Project. Organizations from academia, government and corporate sectors
contribute to the advancing the development of Linux on mainframes through better security and performance. IBM strategy is to expose the Linux mainframes to new developer communities and stimulate innovation around this code base. IBM LinuxONE Developer Cloud offers open access to corporate and third-party developers to encourage application
development for the new platforms at no charge. IBM also has been releasing open source software. The zAware is an enterprise-class analytics software used in mainframe installations. It monitors and analyzes logs and cloud-based events and applies triggers to automation processes.
IBM has committed to enable FOSS products, such as Apache Spark and MongoDB, on z Systems. IBM has agreements with Red Hat and SUSE; these Linux-variants are available on IBM mainframe systems. IBM executed an agreement with Canonical Ltd. to have a version of Ubuntu for IBM's z Systems to provide scale-out and cloud
Mainframe Technology in Transition
IBM z/OS Operating System Scalability, Performance, and Problem Determination
The IBM z/OS mainframe operating system provides for economies of scale and adaptability of resources. Used in conjunction with the IBM System z10 Enterprise Class server, the z/OS operating system can significantly reduce requirements for partitioning application and data on unnatural boundaries. For large z/OS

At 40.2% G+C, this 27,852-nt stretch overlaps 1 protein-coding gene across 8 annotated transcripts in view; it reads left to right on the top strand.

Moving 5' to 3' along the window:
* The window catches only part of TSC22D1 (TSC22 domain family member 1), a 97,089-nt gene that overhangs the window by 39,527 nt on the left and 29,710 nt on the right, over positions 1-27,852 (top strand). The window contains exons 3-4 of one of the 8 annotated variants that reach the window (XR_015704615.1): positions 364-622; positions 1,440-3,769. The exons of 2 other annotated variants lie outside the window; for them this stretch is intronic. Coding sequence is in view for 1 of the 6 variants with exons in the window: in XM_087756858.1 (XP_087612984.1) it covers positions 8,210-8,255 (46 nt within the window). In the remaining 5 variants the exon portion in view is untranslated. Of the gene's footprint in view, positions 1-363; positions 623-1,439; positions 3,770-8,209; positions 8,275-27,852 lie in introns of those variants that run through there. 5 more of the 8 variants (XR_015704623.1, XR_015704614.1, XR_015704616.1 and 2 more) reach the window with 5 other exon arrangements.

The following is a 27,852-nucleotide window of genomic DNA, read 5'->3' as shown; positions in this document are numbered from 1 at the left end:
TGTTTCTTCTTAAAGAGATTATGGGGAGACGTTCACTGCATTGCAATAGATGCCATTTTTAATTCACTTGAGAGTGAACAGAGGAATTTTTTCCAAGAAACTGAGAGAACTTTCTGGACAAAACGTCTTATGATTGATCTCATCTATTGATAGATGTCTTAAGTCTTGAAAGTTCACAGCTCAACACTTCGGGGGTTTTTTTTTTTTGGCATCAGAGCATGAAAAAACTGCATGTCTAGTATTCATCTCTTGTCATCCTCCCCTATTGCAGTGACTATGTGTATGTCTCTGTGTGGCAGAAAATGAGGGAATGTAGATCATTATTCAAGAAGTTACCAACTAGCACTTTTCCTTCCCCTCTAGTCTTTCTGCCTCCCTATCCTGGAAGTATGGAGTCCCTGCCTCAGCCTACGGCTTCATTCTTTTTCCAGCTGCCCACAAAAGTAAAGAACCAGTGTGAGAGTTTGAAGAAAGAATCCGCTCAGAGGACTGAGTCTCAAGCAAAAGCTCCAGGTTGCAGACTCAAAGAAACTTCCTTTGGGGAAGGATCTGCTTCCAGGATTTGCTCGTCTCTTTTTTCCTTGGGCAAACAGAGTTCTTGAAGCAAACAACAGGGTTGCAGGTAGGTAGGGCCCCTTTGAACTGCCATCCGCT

mainframe installations, a proper configuration will: 1- Consolidate enterprise datastores. 2- Co-locate applications close to the data. 3- Reduce the incidence of siloed data in the enterprise. HiperDispatch provides improved performance by distributing and managing z/OS workloads on scalable n-way systems.
The z/OS V1.10 operating system has an expanded featureset and administrative interface for problem identification, recommended solutions, and resource migration.
|Featureset and Utilities
|Capacity Provisioning Manager
||Monitors z/OS systems on System z10 servers. It can be used to activate and deactivate temporary capacity automatically or by user input.
|Configuration Assistant for z/OS Communications Server
||Adds file import capabilities and support for IP address group definition; this serves to make the Configuration Assistant more responsive to networking requirements.
|IBM Health Checker for z/OS
||Provides additional checking capability and support for log browsing and saving data across IPLs: Initial Programs Loads. It also supports and integrates Migration Health Checks.
|Hardware Configuration Manager
||Supports configuration packages and the importing and exporting of I/O configuration data.
|z/OS Management Facility
||A utility with a new interface used in the system administration of the z/OS operating system.
|z/OS PFA: Predictive Failure Analysis
||Monitors the rate at which SMF records are generated. Alerts are generated for proactively reacting to system problems.
|z/OS Runtime Diagnostics
||Monitors the system message log and address space resources. It is used in the gathering of data required for real-time decisions in the event of a system problem.
IBM z/VSE Operating System - Technology Support
The z/VSE mainframe operating system builds upon IBM zEnterprise 196 and IBM System z10 technology:
- The ability to dynamically add logical CPs for reduced preplanning and the need for planned outages; the z/VSE system has the capability to adjust workload requirements.